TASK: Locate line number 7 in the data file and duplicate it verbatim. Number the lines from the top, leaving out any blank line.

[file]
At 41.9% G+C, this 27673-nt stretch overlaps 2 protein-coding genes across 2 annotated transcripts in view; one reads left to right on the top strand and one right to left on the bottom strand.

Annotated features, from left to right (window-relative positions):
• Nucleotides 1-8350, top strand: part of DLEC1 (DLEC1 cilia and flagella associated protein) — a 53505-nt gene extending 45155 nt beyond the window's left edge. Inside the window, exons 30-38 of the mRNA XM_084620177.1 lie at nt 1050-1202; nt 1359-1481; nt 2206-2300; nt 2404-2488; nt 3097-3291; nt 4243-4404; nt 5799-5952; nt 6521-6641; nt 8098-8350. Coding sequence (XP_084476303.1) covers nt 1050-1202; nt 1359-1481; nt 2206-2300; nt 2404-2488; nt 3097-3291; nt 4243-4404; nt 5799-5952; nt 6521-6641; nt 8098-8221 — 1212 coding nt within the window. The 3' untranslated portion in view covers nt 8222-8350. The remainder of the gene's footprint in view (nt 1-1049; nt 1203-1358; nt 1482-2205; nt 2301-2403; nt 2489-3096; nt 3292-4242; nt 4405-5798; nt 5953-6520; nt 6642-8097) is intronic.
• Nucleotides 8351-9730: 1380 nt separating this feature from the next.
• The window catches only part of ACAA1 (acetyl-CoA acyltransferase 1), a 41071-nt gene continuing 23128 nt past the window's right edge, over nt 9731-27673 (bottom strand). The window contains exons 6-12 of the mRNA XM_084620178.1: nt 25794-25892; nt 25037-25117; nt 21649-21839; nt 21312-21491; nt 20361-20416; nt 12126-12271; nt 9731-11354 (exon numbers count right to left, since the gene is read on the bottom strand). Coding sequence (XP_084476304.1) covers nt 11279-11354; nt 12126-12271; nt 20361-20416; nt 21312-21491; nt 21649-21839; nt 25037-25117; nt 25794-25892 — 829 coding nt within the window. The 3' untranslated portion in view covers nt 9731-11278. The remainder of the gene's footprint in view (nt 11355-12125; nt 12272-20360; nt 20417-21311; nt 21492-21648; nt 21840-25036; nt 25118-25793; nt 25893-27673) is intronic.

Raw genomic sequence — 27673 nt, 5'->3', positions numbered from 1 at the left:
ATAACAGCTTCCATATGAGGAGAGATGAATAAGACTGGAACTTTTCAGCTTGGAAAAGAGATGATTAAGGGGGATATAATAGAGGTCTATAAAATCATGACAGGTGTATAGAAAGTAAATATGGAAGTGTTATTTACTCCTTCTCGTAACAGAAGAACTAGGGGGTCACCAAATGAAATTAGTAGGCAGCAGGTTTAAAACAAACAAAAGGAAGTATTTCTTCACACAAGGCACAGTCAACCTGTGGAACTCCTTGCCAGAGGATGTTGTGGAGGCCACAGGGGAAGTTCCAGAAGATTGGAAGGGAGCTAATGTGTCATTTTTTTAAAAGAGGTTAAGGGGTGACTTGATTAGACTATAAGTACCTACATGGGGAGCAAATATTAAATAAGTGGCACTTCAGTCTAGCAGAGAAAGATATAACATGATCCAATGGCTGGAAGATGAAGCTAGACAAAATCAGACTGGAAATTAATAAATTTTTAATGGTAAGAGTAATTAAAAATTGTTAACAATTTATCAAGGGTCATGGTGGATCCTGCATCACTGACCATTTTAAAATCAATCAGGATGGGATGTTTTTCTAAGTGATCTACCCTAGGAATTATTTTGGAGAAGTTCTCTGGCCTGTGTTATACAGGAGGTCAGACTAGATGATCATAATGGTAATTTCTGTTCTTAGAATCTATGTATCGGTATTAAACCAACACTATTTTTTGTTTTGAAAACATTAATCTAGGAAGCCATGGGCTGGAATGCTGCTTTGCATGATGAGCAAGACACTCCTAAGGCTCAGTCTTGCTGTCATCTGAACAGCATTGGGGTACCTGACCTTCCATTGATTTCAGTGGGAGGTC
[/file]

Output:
ATAACAGCTTCCATATGAGGAGAGATGAATAAGACTGGAACTTTTCAGCTTGGAAAAGAGATGATTAAGGGGGATATAATAGAGGTCTATAAAATCATGACAGGTGTATAGAAAGTAAATATGGAAGTGTTATTTACTCCTTCTCGTAACAGAAGAACTAGGGGGTCACCAAATGAAATTAGTAGGCAGCAGGTTTAAAACAAACAAAAGGAAGTATTTCTTCACACAAGGCACAGTCAACCTGTGGAACTCCTTGCCAGAGGATGTTGTGGAGGCCACAGGGGAAGTTCCAGAAGATTGGAAGGGAGCTAATGTGTCATTTTTTTAAAAGAGGTTAAGGGGTGACTTGATTAGACTATAAGTACCTACATGGGGAGCAAATATTAAATAAGTGGCACTTCAGTCTAGCAGAGAAAGATATAACATGATCCAATGGCTGGAAGATGAAGCTAGACAAAATCAGACTGGAAATTAATAAATTTTTAATGGTAAGAGTAATTAAAAATTGTTAACAATTTATCAAGGGTCATGGTGGATCCTGCATCACTGACCATTTTAAAATCAATCAGGATGGGATGTTTTTCTAAGTGATCTACCCTAGGAATTATTTTGGAGAAGTTCTCTGGCCTGTGTTATACAGGAGGTCAGACTAGATGATCATAATGGTAATTTCTGTTCTTAGAATCTATGTATCGGTATTAAACCAACACTATTTTTTGTTTTGAAAACATTAATCTAGGAAGCCATGGGCTGGAATGCTGCTTTGCATGATGAGCAAGACACTCCTAAGGCTCAGTCTTGCTGTCATCTGAACAGCATTGGGGTACCTGACCTTCCATTGATTTCAGTGGGAGGTC